by Veronika Meduna
On 13 March 2015, Cyclone Pam tore through Vanuatu. The category five storm caused widespread damage throughout the archipelago, leaving thousands of people homeless and destroying most crops. In Vanuatu’s capital Port Vila, on the main island Efate, most buildings were destroyed.
Four months later, when I had an opportunity to visit Efate, Port Vila was returning to life, with cafes and shops reopened, amid ongoing construction, including a new convention centre. Cruise ships had also returned to the harbour.
Further out from the capital, at the Eratap village, villagers say they began rebuilding the day after the cyclone struck and most homes are inhabitable again. During the night of the cyclone, some sought shelter in the school, which lost its entire roof and is still waiting to be re-roofed.
Richard Shing, an archaeologist at the Vanuatu Cultural Centre, says people are now realising that they have to build better houses to be prepared for disaster. He says traditional building techniques could help increase resilience.
We have documented accounts of traditional houses that withstood hurricanes in the past. There is a style of housing, not practiced a lot today in Vanuatu, where the roof touches the ground and anchors the beams of the roof into the ground. Where I come from down south we use that a lot and what happens during a hurricane is that you leave your house and go and hide in the traditional hut, and you’re safe.
He says people are aware of climate change, and that it is likely to bring more intense cyclones.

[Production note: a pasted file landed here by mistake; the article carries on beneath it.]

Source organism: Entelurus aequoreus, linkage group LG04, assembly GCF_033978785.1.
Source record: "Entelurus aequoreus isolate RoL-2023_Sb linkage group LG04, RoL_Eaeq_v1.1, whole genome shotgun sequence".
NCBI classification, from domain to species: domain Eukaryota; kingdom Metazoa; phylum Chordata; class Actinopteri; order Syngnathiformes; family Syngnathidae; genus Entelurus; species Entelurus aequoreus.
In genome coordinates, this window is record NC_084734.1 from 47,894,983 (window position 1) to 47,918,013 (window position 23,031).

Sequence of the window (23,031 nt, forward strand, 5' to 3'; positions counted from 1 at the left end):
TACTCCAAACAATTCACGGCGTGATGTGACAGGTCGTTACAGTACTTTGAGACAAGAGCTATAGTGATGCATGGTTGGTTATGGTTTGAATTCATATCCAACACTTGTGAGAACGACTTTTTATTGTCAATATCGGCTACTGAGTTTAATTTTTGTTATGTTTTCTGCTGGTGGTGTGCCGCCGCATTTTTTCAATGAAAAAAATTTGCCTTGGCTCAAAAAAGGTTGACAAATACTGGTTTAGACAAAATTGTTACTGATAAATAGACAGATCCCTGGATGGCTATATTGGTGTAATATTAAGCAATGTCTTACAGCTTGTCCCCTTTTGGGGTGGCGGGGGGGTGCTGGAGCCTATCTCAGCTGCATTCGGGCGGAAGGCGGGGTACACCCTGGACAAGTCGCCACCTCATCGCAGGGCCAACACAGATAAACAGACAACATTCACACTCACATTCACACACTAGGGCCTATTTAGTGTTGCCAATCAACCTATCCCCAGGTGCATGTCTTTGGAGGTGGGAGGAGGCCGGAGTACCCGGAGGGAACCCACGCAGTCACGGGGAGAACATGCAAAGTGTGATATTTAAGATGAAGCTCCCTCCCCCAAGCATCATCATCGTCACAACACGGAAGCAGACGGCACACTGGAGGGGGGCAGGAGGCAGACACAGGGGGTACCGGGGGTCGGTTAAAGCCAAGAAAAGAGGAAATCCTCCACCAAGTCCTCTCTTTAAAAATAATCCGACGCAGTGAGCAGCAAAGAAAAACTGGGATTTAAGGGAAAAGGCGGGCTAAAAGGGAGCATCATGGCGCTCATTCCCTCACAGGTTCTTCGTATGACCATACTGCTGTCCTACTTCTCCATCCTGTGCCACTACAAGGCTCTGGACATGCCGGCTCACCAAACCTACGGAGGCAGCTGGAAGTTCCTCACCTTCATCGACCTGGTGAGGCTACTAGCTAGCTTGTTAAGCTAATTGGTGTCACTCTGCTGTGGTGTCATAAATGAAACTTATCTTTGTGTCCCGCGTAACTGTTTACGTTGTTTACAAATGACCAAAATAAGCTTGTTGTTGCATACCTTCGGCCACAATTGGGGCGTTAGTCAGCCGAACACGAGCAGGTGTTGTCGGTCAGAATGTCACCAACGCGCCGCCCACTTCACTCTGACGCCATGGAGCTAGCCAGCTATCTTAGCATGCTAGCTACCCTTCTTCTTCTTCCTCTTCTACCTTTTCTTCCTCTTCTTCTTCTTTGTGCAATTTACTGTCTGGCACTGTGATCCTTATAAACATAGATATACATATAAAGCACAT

Margaretha Wewerinke is a Dutch environmental law lecturer who moved to Vanuatu a day before Cyclone Pam hit. She has joined the law faculty at the University of the South Pacific, where she teaches law with a focus on equitable development. She says climate change is already affecting island nations throughout the Pacific.
Not long after she left the Netherlands, the Dutch people made legal history. In the world’s first climate liability suit, they brought a claim against the Dutch government for failing to meet its obligation to protect its citizens from dangerous climate change. As a result, the court ordered the state to reduce greenhouse gas emissions by 25 per cent within five years.
She says she would prefer if no legal action was needed, but “it may become desirable for people and nations to use legal action to hold people who pollute and those who have the power to regulate polluting activities to account”.